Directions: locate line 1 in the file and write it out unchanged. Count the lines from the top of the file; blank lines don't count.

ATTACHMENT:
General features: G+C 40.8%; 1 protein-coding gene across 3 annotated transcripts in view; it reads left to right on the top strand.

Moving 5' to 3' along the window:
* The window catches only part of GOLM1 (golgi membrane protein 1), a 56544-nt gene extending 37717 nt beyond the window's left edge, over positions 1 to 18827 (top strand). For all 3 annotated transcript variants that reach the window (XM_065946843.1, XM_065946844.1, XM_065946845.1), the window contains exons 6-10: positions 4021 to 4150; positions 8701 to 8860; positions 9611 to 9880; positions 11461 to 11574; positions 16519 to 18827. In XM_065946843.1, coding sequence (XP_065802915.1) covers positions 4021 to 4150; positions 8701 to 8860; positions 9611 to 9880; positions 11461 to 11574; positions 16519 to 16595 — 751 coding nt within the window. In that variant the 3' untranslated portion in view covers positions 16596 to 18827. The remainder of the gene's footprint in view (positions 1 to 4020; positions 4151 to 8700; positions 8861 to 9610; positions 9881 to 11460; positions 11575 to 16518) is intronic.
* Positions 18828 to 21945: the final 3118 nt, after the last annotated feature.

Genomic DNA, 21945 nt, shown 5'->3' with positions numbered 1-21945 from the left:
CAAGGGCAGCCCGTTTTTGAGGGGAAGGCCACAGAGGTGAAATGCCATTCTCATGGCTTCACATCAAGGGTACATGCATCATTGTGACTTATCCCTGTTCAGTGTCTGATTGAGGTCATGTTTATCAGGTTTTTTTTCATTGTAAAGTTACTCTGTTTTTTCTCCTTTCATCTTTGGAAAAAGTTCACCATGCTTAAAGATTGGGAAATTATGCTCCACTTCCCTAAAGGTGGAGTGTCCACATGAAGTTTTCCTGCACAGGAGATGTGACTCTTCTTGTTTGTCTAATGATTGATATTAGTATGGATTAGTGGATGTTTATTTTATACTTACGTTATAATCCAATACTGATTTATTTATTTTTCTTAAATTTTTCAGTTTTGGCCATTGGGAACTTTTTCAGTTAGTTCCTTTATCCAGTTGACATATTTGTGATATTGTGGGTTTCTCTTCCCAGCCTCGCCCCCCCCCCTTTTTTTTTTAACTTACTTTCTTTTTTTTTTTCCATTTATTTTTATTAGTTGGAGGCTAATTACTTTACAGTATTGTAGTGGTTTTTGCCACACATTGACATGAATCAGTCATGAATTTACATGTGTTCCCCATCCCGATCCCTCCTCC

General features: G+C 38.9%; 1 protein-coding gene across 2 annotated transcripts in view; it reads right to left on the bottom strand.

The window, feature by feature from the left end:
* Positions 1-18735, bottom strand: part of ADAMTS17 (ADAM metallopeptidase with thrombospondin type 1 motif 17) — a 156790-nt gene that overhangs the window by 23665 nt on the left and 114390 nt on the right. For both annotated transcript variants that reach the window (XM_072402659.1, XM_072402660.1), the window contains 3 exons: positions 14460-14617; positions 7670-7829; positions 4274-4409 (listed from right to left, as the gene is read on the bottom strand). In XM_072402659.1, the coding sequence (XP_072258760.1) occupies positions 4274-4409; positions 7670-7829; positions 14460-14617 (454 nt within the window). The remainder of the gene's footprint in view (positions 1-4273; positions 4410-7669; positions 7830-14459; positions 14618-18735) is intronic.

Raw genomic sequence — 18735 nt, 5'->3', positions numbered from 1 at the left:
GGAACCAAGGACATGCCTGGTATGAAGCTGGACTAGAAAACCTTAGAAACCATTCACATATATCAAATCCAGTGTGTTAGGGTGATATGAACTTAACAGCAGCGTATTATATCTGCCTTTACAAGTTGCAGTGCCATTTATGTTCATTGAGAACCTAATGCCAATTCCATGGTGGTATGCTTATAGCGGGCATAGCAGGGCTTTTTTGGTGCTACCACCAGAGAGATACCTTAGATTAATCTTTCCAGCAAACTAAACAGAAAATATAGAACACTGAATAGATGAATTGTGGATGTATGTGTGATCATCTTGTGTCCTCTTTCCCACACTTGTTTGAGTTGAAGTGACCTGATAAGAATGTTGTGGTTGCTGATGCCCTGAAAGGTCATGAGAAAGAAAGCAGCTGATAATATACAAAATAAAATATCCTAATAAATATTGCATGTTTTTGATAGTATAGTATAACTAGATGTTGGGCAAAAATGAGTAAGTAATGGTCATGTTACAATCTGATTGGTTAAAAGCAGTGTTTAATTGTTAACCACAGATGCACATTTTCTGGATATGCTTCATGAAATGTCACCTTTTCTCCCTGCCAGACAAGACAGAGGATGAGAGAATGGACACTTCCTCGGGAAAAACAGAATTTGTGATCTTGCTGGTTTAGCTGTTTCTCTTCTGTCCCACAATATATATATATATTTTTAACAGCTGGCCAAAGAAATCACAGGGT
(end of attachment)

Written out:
General features: G+C 40.8%; 1 protein-coding gene across 3 annotated transcripts in view; it reads left to right on the top strand.